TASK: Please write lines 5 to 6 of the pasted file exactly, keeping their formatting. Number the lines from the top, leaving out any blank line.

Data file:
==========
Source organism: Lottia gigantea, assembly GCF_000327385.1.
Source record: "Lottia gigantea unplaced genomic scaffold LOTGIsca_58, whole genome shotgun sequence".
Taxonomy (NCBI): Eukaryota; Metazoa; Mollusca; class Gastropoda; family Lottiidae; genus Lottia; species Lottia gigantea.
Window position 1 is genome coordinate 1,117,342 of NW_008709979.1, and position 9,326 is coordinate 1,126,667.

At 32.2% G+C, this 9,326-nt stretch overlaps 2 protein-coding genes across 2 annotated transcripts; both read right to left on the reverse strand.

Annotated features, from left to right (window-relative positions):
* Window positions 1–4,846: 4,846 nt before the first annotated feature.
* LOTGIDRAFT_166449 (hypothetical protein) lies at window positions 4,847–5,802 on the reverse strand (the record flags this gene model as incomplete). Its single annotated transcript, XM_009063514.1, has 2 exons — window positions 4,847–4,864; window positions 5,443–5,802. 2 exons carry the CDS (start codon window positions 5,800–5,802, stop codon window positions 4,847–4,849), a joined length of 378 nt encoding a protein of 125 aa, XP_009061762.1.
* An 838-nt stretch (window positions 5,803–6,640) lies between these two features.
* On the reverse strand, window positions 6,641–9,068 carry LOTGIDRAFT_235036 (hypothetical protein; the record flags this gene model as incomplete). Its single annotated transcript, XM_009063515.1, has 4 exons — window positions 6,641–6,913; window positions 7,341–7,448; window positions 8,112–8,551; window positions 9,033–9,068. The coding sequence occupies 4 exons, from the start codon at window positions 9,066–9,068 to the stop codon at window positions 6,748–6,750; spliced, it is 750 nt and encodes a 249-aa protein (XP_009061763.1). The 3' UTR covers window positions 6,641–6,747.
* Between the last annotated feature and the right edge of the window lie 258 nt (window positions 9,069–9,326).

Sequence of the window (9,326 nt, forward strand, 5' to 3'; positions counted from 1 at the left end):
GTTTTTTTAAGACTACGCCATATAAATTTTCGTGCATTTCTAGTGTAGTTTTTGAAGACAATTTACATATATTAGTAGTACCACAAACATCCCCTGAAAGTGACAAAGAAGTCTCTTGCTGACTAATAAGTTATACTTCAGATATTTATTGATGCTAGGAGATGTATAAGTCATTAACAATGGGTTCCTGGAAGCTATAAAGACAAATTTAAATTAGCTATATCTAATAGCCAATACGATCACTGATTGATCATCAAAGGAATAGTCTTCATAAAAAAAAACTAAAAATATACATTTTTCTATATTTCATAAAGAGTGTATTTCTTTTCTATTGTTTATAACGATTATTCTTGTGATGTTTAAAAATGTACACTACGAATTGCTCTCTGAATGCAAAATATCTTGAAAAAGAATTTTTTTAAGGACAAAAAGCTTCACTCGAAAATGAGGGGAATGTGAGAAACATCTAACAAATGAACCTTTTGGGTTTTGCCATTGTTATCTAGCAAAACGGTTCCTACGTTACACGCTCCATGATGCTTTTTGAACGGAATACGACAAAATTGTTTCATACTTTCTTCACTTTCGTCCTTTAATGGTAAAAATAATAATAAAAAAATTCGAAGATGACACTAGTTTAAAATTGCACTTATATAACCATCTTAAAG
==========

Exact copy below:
At 32.2% G+C, this 9,326-nt stretch overlaps 2 protein-coding genes across 2 annotated transcripts; both read right to left on the reverse strand.

Annotated features, from left to right (window-relative positions):